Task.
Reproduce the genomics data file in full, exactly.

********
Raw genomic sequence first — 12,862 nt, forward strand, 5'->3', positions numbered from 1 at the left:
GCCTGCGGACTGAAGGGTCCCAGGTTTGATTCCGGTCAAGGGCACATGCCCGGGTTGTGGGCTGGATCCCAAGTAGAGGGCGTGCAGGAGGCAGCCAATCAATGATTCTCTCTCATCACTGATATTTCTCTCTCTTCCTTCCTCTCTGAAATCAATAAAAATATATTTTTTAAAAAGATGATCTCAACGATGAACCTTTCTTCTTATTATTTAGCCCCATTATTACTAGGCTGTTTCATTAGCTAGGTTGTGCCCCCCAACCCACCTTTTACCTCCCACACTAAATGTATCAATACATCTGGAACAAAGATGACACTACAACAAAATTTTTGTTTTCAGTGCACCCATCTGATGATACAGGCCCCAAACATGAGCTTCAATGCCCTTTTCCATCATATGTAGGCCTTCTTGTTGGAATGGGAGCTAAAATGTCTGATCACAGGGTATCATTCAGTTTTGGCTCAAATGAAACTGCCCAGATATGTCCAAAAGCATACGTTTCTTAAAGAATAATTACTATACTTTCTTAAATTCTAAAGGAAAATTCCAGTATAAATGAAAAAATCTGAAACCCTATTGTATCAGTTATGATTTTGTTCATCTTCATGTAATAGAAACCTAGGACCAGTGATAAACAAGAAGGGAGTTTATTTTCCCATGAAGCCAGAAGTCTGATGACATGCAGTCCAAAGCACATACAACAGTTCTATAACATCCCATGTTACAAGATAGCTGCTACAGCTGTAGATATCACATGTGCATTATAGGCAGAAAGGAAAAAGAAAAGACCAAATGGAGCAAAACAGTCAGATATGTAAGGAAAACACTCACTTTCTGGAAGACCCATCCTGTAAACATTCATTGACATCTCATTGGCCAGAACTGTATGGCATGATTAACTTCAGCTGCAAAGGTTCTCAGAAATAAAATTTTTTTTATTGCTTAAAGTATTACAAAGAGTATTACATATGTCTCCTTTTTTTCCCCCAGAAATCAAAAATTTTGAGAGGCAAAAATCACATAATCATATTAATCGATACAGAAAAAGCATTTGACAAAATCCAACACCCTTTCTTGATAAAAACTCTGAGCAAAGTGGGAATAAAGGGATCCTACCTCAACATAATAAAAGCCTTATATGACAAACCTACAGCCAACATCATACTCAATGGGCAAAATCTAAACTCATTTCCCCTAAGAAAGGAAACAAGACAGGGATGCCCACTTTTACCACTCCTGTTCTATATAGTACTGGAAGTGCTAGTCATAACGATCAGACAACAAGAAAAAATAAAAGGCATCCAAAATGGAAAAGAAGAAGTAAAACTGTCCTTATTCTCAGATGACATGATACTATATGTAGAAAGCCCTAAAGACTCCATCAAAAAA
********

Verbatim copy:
Raw genomic sequence first — 12,862 nt, forward strand, 5'->3', positions numbered from 1 at the left:
GCCTGCGGACTGAAGGGTCCCAGGTTTGATTCCGGTCAAGGGCACATGCCCGGGTTGTGGGCTGGATCCCAAGTAGAGGGCGTGCAGGAGGCAGCCAATCAATGATTCTCTCTCATCACTGATATTTCTCTCTCTTCCTTCCTCTCTGAAATCAATAAAAATATATTTTTTAAAAAGATGATCTCAACGATGAACCTTTCTTCTTATTATTTAGCCCCATTATTACTAGGCTGTTTCATTAGCTAGGTTGTGCCCCCCAACCCACCTTTTACCTCCCACACTAAATGTATCAATACATCTGGAACAAAGATGACACTACAACAAAATTTTTGTTTTCAGTGCACCCATCTGATGATACAGGCCCCAAACATGAGCTTCAATGCCCTTTTCCATCATATGTAGGCCTTCTTGTTGGAATGGGAGCTAAAATGTCTGATCACAGGGTATCATTCAGTTTTGGCTCAAATGAAACTGCCCAGATATGTCCAAAAGCATACGTTTCTTAAAGAATAATTACTATACTTTCTTAAATTCTAAAGGAAAATTCCAGTATAAATGAAAAAATCTGAAACCCTATTGTATCAGTTATGATTTTGTTCATCTTCATGTAATAGAAACCTAGGACCAGTGATAAACAAGAAGGGAGTTTATTTTCCCATGAAGCCAGAAGTCTGATGACATGCAGTCCAAAGCACATACAACAGTTCTATAACATCCCATGTTACAAGATAGCTGCTACAGCTGTAGATATCACATGTGCATTATAGGCAGAAAGGAAAAAGAAAAGACCAAATGGAGCAAAACAGTCAGATATGTAAGGAAAACACTCACTTTCTGGAAGACCCATCCTGTAAACATTCATTGACATCTCATTGGCCAGAACTGTATGGCATGATTAACTTCAGCTGCAAAGGTTCTCAGAAATAAAATTTTTTTTATTGCTTAAAGTATTACAAAGAGTATTACATATGTCTCCTTTTTTTCCCCCAGAAATCAAAAATTTTGAGAGGCAAAAATCACATAATCATATTAATCGATACAGAAAAAGCATTTGACAAAATCCAACACCCTTTCTTGATAAAAACTCTGAGCAAAGTGGGAATAAAGGGATCCTACCTCAACATAATAAAAGCCTTATATGACAAACCTACAGCCAACATCATACTCAATGGGCAAAATCTAAACTCATTTCCCCTAAGAAAGGAAACAAGACAGGGATGCCCACTTTTACCACTCCTGTTCTATATAGTACTGGAAGTGCTAGTCATAACGATCAGACAACAAGAAAAAATAAAAGGCATCCAAAATGGAAAAGAAGAAGTAAAACTGTCCTTATTCTCAGATGACATGATACTATATGTAGAAAGCCCTAAAGACTCCATCAAAAAA